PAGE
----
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Friday, August 06, 2004 - Page updated at 09:41 A.M.

Tent-city plan stirs fears

By Matthew Rodriguez
Seattle Times staff reporter

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WOODINVILLE — About 200 area residents voiced concerns Wednesday night at the Northshore United Church of Christ over its offer to host Tent City 4, a moving homeless encampment, beginning Aug. 14.

The encampment, which opened at St. Brendan Catholic Church in Bothell three months ago, has drawn intense criticism from residents, several of whom showed up at last night's meeting.

For the first hour, church officials, Tent City 4 residents and city police answered questions submitted in writing from the audience, prompting angry shouts when follow-up questions were not addressed.

The church, at 18900 168th Ave. N.E., planned to host another public meeting Thursday night.

Earlier this week, church officials applied for a temporary-use permit, which would allow city officials to impose public-health, safety and sanitation conditions for the tent city. The city will hold a public meeting that will address the city's permitting process from 6:30 to 8:30 p.m. Tuesday at City Hall.

The city Wednesday released its timeline for reviewing the church's application, noting that it would conclude its findings Sept. 10. The encampment is expected to move to the church Aug. 14 and stay until Nov. 12.

After the meeting, Christina McMartin, 42, said the church is the "wrong area" for the tent city because the neighborhood lacks regular transportation and bathing areas for the homeless residents, adding that the church is near trails where neighborhood children play.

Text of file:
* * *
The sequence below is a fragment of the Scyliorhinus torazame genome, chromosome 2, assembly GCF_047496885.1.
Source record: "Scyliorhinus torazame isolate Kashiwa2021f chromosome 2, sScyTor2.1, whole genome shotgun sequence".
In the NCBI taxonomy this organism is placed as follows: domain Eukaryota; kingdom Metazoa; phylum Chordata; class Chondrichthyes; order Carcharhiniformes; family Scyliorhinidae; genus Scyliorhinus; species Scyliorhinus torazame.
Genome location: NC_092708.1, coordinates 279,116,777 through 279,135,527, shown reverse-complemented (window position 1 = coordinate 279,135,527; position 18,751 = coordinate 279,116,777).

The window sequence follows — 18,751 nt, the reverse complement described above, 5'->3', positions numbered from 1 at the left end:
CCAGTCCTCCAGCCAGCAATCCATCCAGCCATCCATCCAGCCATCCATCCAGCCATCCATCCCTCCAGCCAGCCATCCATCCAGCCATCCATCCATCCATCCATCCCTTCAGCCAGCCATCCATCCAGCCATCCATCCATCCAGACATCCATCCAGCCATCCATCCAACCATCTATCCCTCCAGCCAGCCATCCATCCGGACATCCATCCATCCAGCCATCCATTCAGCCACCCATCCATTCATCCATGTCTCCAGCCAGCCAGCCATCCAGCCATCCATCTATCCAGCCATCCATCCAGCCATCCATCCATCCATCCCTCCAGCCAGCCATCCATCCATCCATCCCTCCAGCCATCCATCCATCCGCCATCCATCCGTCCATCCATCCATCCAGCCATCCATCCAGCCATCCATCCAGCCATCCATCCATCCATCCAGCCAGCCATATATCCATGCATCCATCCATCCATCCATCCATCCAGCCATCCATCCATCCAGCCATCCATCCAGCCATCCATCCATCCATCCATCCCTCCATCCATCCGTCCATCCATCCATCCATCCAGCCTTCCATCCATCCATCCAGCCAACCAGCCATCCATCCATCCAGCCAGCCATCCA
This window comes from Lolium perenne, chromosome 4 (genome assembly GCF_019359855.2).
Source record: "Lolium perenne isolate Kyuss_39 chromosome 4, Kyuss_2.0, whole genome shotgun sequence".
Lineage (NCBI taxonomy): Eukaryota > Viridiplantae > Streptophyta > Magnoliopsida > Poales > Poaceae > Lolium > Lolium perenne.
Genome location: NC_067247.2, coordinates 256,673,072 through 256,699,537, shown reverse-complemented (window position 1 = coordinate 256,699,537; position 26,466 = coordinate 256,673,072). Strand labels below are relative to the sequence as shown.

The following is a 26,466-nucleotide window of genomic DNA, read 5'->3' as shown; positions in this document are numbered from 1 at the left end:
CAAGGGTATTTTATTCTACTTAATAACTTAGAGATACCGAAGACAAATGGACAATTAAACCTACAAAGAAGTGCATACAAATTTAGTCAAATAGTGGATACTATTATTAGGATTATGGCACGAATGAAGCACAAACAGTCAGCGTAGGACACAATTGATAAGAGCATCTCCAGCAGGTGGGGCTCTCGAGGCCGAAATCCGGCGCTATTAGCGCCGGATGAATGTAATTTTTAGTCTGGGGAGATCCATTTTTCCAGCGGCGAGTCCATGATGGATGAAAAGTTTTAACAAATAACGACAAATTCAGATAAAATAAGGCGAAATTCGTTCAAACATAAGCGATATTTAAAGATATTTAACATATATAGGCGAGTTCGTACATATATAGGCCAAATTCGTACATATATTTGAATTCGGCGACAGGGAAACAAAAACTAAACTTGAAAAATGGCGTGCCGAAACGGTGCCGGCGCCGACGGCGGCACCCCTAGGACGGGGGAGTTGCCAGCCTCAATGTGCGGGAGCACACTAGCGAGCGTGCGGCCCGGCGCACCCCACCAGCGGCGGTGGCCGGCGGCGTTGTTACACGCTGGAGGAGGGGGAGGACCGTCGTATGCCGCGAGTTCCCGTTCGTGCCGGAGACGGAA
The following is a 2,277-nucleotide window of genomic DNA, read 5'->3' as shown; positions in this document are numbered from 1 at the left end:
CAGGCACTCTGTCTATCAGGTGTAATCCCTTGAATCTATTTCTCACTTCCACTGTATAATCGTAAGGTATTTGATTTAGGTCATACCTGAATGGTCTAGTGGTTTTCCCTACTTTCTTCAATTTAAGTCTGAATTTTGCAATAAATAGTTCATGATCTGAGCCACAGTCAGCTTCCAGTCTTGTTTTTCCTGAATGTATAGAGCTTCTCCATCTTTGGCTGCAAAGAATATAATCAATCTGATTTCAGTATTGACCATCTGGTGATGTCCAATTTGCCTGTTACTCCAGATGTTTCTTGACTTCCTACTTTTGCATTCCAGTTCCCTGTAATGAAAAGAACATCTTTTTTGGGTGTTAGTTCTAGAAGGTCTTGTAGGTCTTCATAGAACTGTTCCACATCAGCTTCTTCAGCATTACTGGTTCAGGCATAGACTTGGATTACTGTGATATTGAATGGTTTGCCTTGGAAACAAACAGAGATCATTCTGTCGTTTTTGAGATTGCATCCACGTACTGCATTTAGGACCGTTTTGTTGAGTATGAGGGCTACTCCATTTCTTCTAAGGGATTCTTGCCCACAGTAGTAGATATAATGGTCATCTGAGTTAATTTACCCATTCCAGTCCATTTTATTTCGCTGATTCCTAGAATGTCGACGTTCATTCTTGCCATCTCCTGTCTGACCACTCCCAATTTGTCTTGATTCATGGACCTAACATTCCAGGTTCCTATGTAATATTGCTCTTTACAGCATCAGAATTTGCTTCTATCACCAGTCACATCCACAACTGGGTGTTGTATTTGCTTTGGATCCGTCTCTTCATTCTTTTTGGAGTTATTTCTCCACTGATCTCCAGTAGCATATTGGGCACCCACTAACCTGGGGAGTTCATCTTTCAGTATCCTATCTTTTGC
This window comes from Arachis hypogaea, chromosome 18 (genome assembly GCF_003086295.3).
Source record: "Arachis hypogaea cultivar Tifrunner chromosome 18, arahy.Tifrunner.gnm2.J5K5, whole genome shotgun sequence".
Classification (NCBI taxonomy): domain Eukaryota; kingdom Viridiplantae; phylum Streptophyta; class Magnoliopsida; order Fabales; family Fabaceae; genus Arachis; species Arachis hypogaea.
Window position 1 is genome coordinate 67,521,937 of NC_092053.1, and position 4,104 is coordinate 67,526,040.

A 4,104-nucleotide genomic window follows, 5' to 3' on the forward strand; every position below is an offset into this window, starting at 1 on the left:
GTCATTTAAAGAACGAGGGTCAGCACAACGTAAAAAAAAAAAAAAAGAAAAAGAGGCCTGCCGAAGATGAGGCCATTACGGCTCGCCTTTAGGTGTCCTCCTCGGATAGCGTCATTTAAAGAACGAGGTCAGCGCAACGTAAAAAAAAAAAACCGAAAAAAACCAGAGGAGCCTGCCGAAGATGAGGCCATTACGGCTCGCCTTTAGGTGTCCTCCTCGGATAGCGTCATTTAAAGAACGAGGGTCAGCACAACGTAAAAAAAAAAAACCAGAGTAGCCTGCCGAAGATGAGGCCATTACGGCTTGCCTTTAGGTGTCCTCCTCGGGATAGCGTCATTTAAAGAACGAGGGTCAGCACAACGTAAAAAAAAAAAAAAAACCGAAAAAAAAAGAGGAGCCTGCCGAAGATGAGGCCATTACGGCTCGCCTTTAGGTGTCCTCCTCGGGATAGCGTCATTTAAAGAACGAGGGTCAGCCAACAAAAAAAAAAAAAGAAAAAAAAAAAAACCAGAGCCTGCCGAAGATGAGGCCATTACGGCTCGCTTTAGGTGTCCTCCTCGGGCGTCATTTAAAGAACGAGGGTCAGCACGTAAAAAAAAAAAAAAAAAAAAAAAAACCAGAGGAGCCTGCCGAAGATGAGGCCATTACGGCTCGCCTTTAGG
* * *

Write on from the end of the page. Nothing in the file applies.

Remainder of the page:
Norman Milliard, a Bothell resident and a volunteer with a group that opposes Tent City 4, agreed, saying that Tent City 4, which is run by SHARE/WHEEL, moves from site to site with "no due process."

"They didn't answer all the questions," Milliard said. "They tried to limit the public comment to 10 people who showed up early," he said, referring to the meeting's latter half, when people spoke in the order in which they had signed up.

Milliard was one of several Bothell residents who discussed their experiences with the tent-city residents.
Another, Paula Quigg, 40, urged Woodinville residents to "give them a chance," referring to the roughly 100 who call Tent City 4 home.

"I would hope that the Woodinville community would give them a chance," Quigg said. "If you saw them at QFC, you probably wouldn't know they were homeless."

Tent City 4 resident Nick McCabe said the community's concerns are valid, adding that "people really want to help, but they don't want it to jeopardize their families." McCabe, however, urged neighbors to visit the encampment.

"Given the chance to come in, I think they'd be very surprised," he said.

Tent City 4 opened at St. Brendan's in mid-May. Under a 90-day land-use permit, it must move from St. Brendan's Aug. 14. Before the offer from Northshore United Church of Christ, another Woodinville church, Woodinville Alliance Church, discussed hosting the encampment.

Tent City 4 is modeled after Tent City 3, a moving homeless encampment that is now in Seattle. Tent City 3 has moved more than 40 times. The first two tent cities have been closed.

Matthew Rodriguez: 206-464-3192 or

Copyright © 2004 The Seattle Times Company

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